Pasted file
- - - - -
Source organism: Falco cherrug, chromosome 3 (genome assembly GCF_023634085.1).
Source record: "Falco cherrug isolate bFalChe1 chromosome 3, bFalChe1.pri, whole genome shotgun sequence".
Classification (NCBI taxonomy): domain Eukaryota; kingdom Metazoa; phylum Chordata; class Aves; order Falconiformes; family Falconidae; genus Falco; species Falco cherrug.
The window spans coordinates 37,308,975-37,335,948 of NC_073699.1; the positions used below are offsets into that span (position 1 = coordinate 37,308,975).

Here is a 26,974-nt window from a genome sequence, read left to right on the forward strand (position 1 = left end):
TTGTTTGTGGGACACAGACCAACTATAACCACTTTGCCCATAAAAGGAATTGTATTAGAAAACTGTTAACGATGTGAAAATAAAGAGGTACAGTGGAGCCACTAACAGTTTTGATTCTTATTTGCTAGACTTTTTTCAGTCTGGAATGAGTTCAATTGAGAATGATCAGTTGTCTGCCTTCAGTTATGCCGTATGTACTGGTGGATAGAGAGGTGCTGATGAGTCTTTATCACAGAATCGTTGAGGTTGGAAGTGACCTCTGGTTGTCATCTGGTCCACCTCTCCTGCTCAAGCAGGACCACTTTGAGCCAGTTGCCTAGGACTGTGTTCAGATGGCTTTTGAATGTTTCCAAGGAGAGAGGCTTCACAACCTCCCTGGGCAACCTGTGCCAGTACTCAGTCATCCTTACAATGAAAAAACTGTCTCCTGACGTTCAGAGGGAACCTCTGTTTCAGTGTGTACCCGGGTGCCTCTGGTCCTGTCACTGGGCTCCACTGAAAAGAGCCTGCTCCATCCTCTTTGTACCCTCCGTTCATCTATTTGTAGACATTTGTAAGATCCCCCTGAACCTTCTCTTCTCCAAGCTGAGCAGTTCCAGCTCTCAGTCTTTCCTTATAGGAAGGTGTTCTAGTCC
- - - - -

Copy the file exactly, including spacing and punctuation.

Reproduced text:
Source organism: Falco cherrug, chromosome 3 (genome assembly GCF_023634085.1).
Source record: "Falco cherrug isolate bFalChe1 chromosome 3, bFalChe1.pri, whole genome shotgun sequence".
Classification (NCBI taxonomy): domain Eukaryota; kingdom Metazoa; phylum Chordata; class Aves; order Falconiformes; family Falconidae; genus Falco; species Falco cherrug.
The window spans coordinates 37,308,975-37,335,948 of NC_073699.1; the positions used below are offsets into that span (position 1 = coordinate 37,308,975).

Here is a 26,974-nt window from a genome sequence, read left to right on the forward strand (position 1 = left end):
TTGTTTGTGGGACACAGACCAACTATAACCACTTTGCCCATAAAAGGAATTGTATTAGAAAACTGTTAACGATGTGAAAATAAAGAGGTACAGTGGAGCCACTAACAGTTTTGATTCTTATTTGCTAGACTTTTTTCAGTCTGGAATGAGTTCAATTGAGAATGATCAGTTGTCTGCCTTCAGTTATGCCGTATGTACTGGTGGATAGAGAGGTGCTGATGAGTCTTTATCACAGAATCGTTGAGGTTGGAAGTGACCTCTGGTTGTCATCTGGTCCACCTCTCCTGCTCAAGCAGGACCACTTTGAGCCAGTTGCCTAGGACTGTGTTCAGATGGCTTTTGAATGTTTCCAAGGAGAGAGGCTTCACAACCTCCCTGGGCAACCTGTGCCAGTACTCAGTCATCCTTACAATGAAAAAACTGTCTCCTGACGTTCAGAGGGAACCTCTGTTTCAGTGTGTACCCGGGTGCCTCTGGTCCTGTCACTGGGCTCCACTGAAAAGAGCCTGCTCCATCCTCTTTGTACCCTCCGTTCATCTATTTGTAGACATTTGTAAGATCCCCCTGAACCTTCTCTTCTCCAAGCTGAGCAGTTCCAGCTCTCAGTCTTTCCTTATAGGAAGGTGTTCTAGTCC